Also is liquid maize glucose another name for corn syrup, or is it different?

    • Gemma Stafford on November 20, 2018 at 10:51 am

      Hi there,
      second question first, YES, this is the same thing as corn syrup.
      corn syrup is an invert sugar. Sucrose or regular granulated sugar is changed when heated, converted to fructose and glucose. For lots of recipes, such as caramel,corn vsyrup prevents crystals forming to crack the caramel, it is a useful thing for candy. It makes fondant more workable, gives shine to other things, and is generally useful to have at hand.
      Honey is fructose, a liquid sugar sure, but not quite the same thing. he use of honey, or maple syrup in a recipe will be recipe dependent. It wil lnot work in everything.
      I hope this helps,
      Gemma 🙂

  5. LadyIreland on November 18, 2018 at 3:39 pm

    Hi Gemma:
    Thank you for this recipe! I never really knew that corn syrup is just a glorified simple sugar! My pecan pies won’t know what hit them. For your heavy bottomed pans… there a particular brand? I can’t seem to find any.

    • Gemma Stafford on November 20, 2018 at 4:15 am

      Hi Karen,
      Haha! yes. Really what this is is an invert sugar, as is corn syrup/golden syrup/glucose too. When you heat sugar (sucrose) with water it changes to glucose and fructose! The science of baking. This is described as an invert sugar.
      I use GoodCook pans for lots of my baking. Actually these are widely available here in the US, in Walmart even! Here too (
      Thank you for being here with us, happy baking, and Happy Thanksgiving to you and the family,
      Gemma 🙂

  6. Prateek on November 16, 2018 at 6:51 am

    Hi Gemma, what’s the difference between this and the sugar syrup we use for Italian macarons?

    • Gemma Stafford on November 16, 2018 at 10:25 am

      That is made from sugar derived from corn where as this recipe is made with granulates sugar.

      • Prateek on November 17, 2018 at 7:07 am

        I understand that, I’m asking about this particular recipe as compared to the sugar syrup that we use for Italian meringue

        • Gemma Stafford on November 20, 2018 at 2:13 am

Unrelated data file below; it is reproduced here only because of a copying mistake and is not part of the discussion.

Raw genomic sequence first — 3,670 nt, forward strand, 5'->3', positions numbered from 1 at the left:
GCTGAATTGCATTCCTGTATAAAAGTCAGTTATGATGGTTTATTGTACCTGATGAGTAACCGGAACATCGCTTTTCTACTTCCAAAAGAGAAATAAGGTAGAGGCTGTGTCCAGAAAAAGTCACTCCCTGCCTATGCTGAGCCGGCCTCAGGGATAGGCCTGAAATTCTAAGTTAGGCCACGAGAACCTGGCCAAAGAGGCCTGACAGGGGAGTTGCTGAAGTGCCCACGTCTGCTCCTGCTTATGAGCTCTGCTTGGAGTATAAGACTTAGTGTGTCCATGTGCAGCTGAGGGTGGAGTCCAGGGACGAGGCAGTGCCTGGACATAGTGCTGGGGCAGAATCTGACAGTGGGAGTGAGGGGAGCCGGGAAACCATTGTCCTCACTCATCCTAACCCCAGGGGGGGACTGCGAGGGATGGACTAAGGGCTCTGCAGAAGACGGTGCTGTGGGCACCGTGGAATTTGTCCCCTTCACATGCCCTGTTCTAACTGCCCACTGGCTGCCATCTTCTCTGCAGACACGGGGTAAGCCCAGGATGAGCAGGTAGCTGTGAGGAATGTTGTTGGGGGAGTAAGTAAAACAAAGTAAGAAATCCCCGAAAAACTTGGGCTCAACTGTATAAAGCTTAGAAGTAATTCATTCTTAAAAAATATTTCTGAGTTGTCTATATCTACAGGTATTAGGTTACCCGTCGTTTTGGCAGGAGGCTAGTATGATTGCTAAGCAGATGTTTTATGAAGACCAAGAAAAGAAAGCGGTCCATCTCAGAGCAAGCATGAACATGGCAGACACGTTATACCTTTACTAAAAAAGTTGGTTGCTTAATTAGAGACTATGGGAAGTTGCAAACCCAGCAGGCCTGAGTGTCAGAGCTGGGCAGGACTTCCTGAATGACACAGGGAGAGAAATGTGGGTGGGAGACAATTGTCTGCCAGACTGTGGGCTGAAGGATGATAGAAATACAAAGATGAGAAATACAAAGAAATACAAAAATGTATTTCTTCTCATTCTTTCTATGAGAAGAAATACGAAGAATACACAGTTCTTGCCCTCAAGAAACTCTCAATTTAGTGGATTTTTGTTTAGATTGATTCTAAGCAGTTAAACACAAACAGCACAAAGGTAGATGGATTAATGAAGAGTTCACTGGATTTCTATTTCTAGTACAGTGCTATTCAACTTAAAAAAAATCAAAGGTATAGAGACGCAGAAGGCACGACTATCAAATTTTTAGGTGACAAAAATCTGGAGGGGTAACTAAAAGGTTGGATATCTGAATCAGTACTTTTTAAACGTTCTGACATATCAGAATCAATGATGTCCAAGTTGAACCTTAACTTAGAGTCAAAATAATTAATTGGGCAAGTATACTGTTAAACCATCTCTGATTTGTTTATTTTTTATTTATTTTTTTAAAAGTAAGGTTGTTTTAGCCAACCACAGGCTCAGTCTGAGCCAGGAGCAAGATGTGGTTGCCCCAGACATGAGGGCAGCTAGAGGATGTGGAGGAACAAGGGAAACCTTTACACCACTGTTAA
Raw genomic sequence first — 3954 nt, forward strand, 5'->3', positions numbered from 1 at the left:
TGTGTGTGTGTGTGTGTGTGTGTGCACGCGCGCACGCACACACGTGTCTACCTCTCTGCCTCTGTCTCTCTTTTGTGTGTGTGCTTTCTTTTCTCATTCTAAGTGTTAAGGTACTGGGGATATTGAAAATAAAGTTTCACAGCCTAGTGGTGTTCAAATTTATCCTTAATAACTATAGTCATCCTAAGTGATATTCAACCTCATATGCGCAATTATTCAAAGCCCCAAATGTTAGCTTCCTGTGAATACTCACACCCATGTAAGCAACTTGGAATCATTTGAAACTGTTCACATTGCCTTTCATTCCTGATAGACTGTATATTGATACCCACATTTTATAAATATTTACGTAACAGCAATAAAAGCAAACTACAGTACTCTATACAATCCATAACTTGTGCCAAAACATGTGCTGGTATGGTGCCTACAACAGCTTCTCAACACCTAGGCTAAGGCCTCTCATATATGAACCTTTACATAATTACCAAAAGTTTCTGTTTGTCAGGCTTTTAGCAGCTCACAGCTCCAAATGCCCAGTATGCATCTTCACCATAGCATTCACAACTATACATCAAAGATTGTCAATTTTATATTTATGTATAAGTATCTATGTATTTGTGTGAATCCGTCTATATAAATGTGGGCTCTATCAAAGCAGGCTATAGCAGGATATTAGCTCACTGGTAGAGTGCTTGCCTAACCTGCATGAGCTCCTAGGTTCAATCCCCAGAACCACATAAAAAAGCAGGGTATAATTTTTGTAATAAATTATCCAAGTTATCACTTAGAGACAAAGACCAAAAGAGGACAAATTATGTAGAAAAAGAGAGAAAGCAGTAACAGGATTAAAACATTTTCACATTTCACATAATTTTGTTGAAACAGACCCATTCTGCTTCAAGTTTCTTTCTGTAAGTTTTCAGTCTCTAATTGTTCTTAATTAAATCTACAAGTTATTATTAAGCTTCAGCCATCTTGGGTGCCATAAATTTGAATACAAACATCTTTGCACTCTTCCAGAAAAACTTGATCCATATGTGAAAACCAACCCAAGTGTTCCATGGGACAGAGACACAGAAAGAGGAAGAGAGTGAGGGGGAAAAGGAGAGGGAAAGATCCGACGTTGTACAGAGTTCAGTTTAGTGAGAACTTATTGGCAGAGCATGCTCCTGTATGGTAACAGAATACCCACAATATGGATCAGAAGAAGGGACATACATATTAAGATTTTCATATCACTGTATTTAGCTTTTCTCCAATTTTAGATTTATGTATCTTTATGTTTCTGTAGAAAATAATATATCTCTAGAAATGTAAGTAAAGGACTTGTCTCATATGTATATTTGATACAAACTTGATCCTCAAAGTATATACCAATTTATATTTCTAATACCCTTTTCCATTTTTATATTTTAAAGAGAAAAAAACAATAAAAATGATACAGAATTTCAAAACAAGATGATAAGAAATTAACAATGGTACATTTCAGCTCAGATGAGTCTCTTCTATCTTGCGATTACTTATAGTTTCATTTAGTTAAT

Hi there,
          The sugar syrup you use for Italian meringue is a simple syrup, just sugar and water, taken to soft ball/120C. There is vecomes slightly viscous, feels sticky if you drop in on to a cold plate and touch it with your finger.
          I hope I got there this time,
          Gemma 🙂

  7. BOOTSIE on November 14, 2018 at 6:29 am

    Gemma, I can not thank you enough of your kindness and generosity. All your recipes whether homemade or traditional are greatly appreciated. I am so glad I came across your website, it’s truly a blessing. Double thank you’s.

    • Gemma Stafford on November 14, 2018 at 4:26 pm

      Wow, thank you so much for the lovely message 🙂 I’m delighted to hear that!

  8. Nicole Lynn Biggs on November 13, 2018 at 10:24 pm

    Will have to tell a coworker who has a corn allergy.

    • Gemma Stafford on November 14, 2018 at 12:56 am

      Hi Nicole,
      Yes! and this is useful for so many recipes too.
      Thank you for being in touch,
      Gemma 🙂

  9. K. Henderson Art on November 13, 2018 at 2:23 pm

    I love all your “substitute” and homemade recipes!

    • Gemma Stafford on November 13, 2018 at 8:15 pm

      Delighted to hear that you like them 🙂


  10. Jeannette Ludeman on November 13, 2018 at 2:12 pm

    Hi Gemma, I was wondering if you can make this with truvia instead of sugar. I am a diabetic and would LOVE a more sugar free way of baking. Thank you Jeannette

    • Gemma Stafford on November 14, 2018 at 2:03 am

      Hi Jeannette,